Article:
Analysis Of Euripides The Virulent Nature Of Divine Vengeance

analytical Essay
1264 words
1264 words

The Virulent Nature of Divine Vengeance
Euripides’ plays Hippolytus, The Bacchae and Iphigenia at Aulis all revolve around the journey of key characters that fail to show respect to various deities within the Greek Pantheon. This disrespect, in all three plays, is met out with retaliation from the gods themselves, thus effecting those that disrespected them as well as their families. To convey these tales Euripides implements many themes, one such theme being divine retaliation. Euripides’ use of the theme of divine retaliation provides a stark illustration of the Greek Pantheon striving to prove their superiority relentlessly and gives insight into their merciless use of mortals as pawns to achieve this.
Euripides’ use of divine retaliation …show more content…

In this essay, the author

  • Analyzes how euripides' plays hippolytus, the bacchae and iphigenia at aulis revolve around the journey of key characters that fail to show respect to various deities within the greek pantheon.
  • Analyzes how euripides' use of divine retaliation within hippolytus illustrates the transcendence of aphrodite over his rival.
  • Analyzes how euripides uses divine intervention in the bacchae to illustrate dionysus' retaliation against pentheus.
  • Analyzes how iphigenia at aulis tells of artemis' revenge upon agamemnon for disrespecting her, by creating conditions under which he must sacrifice his own daughter. although divine vengeance does not seem to be seen, it is still subtly evident.
  • Analyzes euripides' use of the theme of divine vengeance and the role of mortals within this theme.

During her speech, Aphrodite states her plan which inevitably comes true. She tells: “this young man, this enemy of mines, shall be driven to his death by his father’s curses: something made possible by the three wishes granted Theseus by Poseidon, king of the sea…I must exact from those who do me wrong.” (Hippolytus 49-50). Aphrodite’s desire to punish those who disrespect her without any care for the lives she destroys in the process, illustrates her apparent abuse of power. Her elaborate scheming which uses Theseus and Phaedra without their will in her expedition to obliterate Theseus, is careless in nature and extremely ungodlike. What Aphrodite believes is justice is more so a medium through which she is able to exert her power as a god and satisfy her ego …show more content…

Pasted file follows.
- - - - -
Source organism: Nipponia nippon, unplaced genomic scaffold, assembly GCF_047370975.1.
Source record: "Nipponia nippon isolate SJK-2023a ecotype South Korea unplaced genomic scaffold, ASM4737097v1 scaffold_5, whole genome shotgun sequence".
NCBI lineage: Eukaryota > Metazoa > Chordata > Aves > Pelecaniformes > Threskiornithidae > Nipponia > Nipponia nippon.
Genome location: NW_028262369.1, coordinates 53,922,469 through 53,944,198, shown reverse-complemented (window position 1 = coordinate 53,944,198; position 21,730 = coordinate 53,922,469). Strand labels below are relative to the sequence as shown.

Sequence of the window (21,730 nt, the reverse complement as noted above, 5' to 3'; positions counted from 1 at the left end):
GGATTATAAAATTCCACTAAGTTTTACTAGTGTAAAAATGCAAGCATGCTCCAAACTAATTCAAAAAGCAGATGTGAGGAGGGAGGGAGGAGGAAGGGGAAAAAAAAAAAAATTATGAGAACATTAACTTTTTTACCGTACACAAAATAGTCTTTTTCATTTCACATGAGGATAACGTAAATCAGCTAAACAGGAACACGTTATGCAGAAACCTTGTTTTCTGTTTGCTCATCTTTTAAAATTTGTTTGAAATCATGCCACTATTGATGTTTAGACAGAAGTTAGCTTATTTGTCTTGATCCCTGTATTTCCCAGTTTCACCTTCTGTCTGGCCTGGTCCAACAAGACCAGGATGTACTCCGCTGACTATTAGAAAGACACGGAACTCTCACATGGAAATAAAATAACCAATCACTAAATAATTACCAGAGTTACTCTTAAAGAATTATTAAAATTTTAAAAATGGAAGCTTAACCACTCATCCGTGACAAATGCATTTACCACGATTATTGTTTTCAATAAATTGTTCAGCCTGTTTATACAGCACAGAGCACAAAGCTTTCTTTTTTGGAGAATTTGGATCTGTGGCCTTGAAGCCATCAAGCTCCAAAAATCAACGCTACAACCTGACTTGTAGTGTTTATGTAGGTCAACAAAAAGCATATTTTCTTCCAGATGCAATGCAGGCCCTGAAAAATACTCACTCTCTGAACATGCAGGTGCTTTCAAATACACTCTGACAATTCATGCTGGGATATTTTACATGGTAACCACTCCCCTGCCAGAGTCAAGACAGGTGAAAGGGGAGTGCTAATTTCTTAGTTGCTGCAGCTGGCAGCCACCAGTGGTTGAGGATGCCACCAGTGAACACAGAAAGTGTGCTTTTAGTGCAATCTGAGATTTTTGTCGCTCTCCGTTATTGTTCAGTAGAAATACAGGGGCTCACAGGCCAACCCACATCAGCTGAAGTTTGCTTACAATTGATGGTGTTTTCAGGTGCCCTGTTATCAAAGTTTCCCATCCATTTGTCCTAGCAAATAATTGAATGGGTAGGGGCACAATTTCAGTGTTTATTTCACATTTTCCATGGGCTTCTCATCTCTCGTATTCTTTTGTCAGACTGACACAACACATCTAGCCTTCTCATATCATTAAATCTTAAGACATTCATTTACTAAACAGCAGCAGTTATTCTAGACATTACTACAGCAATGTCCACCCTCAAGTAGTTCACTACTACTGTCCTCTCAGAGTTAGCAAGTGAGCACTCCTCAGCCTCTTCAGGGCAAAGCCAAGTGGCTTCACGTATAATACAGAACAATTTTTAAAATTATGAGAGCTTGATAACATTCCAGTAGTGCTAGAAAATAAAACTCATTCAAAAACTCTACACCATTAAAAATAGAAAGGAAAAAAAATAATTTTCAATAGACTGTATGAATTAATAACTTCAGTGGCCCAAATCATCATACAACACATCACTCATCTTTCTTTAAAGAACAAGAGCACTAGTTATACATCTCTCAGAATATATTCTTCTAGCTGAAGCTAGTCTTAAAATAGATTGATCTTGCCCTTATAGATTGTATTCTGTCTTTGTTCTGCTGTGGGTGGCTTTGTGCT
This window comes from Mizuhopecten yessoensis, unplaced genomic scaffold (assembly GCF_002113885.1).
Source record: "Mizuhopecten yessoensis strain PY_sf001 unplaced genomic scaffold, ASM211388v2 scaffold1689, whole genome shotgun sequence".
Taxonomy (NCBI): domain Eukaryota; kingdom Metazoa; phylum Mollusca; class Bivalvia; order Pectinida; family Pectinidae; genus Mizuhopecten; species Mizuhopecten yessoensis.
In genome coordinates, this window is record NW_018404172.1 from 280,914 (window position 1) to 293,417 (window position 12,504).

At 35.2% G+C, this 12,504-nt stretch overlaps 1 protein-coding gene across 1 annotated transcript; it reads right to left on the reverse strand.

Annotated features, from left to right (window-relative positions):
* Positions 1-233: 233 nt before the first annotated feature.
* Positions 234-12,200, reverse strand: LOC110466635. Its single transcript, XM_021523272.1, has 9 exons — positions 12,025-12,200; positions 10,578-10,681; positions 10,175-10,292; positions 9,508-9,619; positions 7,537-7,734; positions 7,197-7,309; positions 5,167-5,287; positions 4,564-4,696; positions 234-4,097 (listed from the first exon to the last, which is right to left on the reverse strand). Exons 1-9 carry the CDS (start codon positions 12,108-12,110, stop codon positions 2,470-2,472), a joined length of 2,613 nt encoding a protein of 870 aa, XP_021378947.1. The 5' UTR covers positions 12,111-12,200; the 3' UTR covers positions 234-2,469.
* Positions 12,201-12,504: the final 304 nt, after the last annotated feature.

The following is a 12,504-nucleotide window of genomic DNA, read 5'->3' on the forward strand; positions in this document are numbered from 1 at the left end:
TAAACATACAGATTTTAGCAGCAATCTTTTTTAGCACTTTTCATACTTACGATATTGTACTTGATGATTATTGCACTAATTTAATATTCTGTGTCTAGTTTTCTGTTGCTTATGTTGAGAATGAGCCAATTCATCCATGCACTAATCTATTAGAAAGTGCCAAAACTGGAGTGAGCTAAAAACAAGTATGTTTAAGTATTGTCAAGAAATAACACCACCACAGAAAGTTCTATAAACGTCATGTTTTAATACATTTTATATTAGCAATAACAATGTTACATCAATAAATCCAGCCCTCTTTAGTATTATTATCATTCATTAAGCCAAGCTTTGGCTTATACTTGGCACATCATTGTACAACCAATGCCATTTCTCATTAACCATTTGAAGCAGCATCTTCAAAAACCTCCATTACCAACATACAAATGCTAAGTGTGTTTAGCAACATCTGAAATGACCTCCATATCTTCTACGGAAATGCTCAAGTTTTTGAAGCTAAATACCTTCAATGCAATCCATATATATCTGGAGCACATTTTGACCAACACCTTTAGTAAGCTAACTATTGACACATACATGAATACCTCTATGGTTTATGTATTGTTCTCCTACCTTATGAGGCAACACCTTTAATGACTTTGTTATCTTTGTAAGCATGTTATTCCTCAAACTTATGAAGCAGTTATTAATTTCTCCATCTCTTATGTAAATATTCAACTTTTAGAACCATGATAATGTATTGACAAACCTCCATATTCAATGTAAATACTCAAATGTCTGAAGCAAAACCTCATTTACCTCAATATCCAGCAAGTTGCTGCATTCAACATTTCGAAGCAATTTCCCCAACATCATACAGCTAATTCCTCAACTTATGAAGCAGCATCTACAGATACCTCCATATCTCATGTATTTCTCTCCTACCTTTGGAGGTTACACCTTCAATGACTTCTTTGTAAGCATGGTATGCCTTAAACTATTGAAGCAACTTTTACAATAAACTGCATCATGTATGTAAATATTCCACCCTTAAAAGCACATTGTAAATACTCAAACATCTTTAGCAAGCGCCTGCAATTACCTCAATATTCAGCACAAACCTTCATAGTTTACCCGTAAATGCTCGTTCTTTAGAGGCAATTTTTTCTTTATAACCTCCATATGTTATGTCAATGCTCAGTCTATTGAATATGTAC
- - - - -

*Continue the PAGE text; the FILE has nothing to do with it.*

Dionysus knows that due to being a foreign god, the Greeks do not accept him and are ignorant of his rank. Instead of taking this information into consideration, Dionysus instead decides to prove his superiority by destroying Pentheus for disrespecting him. He seethes stating that the “city has to learn…making mortal man endorse the fact that [He is] a god.” (The Bacchae 397). This blatant challenge to humankind conveys Dionysus’ desire to forcefully correct those who are ignorant of his reputation as a god and force their respect through fear and violence. This is further proven when he succeeds in his plan, by driving Agave to conduct sparagmos on her own son, and becomes distraught at losing their son. Although Agave is Dionysus’ follower, he gives her no mercy as Pentheus is her son and she must be punished as well. As Cadmus begs for mercy, Dionysus refuses to listen to his pleas and insists upon punishment. He tells Cadmus [that he] shall be changed into a snake, and [his] wife, Ares’ daughter…shall take reptilian shape as well.”(The Bacchae 453). Dionysus’ wishes to prove his nobility by punishing those he is nonetheless related to and having no mercy. Dionysus knew of Pentheus’ lack of respect for him and instead of proving himself, chose to create a wicked and sadistic plan in which he could prove to Pentheus his authority. Dionysus is seen using those near

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